(a) negative, or
(b) sometimes negative and sometimes positive, according to a predetermined pattern, or
(c) sometimes negative and sometimes positive, according to another signal that is generated at the location of the signal sources and modulator and transmitted with the probe signal, or
(d) sometimes negative and sometimes positive, according to another signal that is generated at the intrusion sensor and transmitted only with the reply signal, or
(e) sometimes negative and sometimes positive, according to another signal that is generated in response to external conditions such as lighting, humidity, temperature, ambient sound, etc., or
(f) varying in a probably infinite number of other complex ways--including the use of some particular way(s) at certain times and other way(s) at other times.
With respect to possibility number (d), the other signal generated at the intrusion sensor may also be substantially random, making even more difficult the would-be intruder's task of determining what the proper signal level is to be.
If it be assumed that the would-be intruder knows how the system is made and how it works, the result of even dual-random modulation as suggested in the preceding paragraph is not to make the intrusion impossible, but rather to make it extremely difficult--since the intruder now must:
(1) know how the system works, and
(2) tap each signal path and determine which is which, and
(3) extract the primary random modulation from the probe-signal path, and
(4) provide the necessary repeater as already described, but in addition either (a) breach the secure facility without disturbing the operation of the secondary random modulator, or (b) build into his own "repeater" unit a secondary random modulator, correlation-revising apparatus, and equipment for signalling the status of the secondary random modulator to the correlation-testing device via the reply path, and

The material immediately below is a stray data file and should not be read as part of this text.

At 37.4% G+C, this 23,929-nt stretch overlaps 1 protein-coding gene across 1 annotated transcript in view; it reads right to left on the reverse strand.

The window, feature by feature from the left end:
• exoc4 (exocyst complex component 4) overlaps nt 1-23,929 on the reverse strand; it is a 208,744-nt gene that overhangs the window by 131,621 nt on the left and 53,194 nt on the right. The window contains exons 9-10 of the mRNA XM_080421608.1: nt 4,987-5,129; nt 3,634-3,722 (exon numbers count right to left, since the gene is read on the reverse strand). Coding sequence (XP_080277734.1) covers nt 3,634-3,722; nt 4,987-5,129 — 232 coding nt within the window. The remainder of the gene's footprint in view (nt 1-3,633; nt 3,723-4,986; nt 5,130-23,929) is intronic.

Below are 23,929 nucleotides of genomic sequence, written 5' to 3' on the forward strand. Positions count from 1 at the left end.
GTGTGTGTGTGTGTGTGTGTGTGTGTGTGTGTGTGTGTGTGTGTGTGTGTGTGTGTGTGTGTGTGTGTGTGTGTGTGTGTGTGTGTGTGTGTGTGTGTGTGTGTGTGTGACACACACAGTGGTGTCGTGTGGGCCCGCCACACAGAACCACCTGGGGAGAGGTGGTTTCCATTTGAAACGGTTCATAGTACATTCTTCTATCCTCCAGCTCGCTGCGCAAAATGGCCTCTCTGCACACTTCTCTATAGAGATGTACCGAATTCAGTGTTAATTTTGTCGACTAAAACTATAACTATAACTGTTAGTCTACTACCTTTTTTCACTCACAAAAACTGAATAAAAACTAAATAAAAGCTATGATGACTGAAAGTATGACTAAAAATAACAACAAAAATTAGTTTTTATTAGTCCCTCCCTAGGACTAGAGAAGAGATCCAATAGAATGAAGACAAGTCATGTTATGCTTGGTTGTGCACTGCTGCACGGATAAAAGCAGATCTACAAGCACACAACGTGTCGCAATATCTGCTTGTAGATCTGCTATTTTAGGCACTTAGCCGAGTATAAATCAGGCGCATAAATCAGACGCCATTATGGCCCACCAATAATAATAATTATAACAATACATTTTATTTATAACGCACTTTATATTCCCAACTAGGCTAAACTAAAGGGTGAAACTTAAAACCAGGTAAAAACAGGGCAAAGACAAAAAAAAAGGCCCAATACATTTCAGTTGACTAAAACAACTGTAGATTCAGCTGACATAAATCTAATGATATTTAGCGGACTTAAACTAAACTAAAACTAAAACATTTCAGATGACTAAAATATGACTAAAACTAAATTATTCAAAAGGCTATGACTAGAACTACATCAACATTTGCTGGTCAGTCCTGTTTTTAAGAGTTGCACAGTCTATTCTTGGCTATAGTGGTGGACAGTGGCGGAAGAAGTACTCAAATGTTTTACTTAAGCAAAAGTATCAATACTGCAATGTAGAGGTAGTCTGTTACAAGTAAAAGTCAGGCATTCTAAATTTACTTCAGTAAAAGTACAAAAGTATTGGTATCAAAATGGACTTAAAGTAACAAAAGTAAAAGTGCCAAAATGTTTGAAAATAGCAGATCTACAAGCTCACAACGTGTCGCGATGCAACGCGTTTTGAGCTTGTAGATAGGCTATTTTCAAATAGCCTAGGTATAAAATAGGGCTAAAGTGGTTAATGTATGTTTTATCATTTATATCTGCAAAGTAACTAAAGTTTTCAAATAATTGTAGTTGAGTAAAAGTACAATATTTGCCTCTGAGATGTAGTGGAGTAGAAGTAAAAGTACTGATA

(5) tap the reply-signal path for signal injection, and
(6) inject the simulated reply signal into the reply path.
New alternative (4)(a) can probably be made impossible, and alternative (4)(b) adds yet further to the complexity, bulkiness and weight of the intruder's backpack.
The signal receiver and/or correlation-testing device need not be in the same location as the signal sources and modulator, but information about the modulation must be provided to the correlation-testing device in some suitable way.
If an intruder cannot satisfy point (1) above, then even a system in accordance with our invention and utilizing ordinary electrical wires for the signal paths will be very effective, provided only that some correlation other than simple, constant positive correlation (to defeat a simple short) is used.
If an intruder does know how the system works, however, then it is preferable to use some type of transmission link that is intrinsically more guarded. Certain forms of electromagnetic-radiation signals are appropriate for this purpose. Such signals at radio frequencies may be appropriate if they are capable of "confinement," to a very high degree of isolation, within some sort of waveguide that cannot be readily breached without detection.
Perhaps the ideal electromagnetic-radiation signals for the purpose are at optical frequencies--that is to say, are light signals. For such optical signals the appropriate waveguides are optic fibers. Such fibers, as already suggested by the foregoing discussion, are not readily breached without detection, and are indeed capable of confining the transmitted light signals to a very high degree of isolation; yet they are relatively lightweight, durable, inexpensive, efficient and reliable.
FIG. 3 illustrates a control unit 111 in which the modulated radiation signal at 31 is developed in a somewhat different way from that developed in the FIG. 1 apparatus.
The variant system of FIG. 3 may be understood as follows. There are at least two conceptually distinct ways in which a light beam presented to an optic fiber can be modulated: the light source itself may be supplied with modulated power, or the light from the source may be passed through an optical modulator The latter may be an electrically controllable dichroic device or other optically active component that is arranged to vary the intensity, polarization, transmitted wavelength, "chopping" frequency, or other parameter of the light beam.
Stated more generally, these two alternatives are:
(1) the first signal path includes an electromagnetic-radiation emitter that receives a variable electrical input signal and emits a correspondingly variable electromagnetic-radiation signal, and the modulating signal is applied to vary the variable electrical input signal; or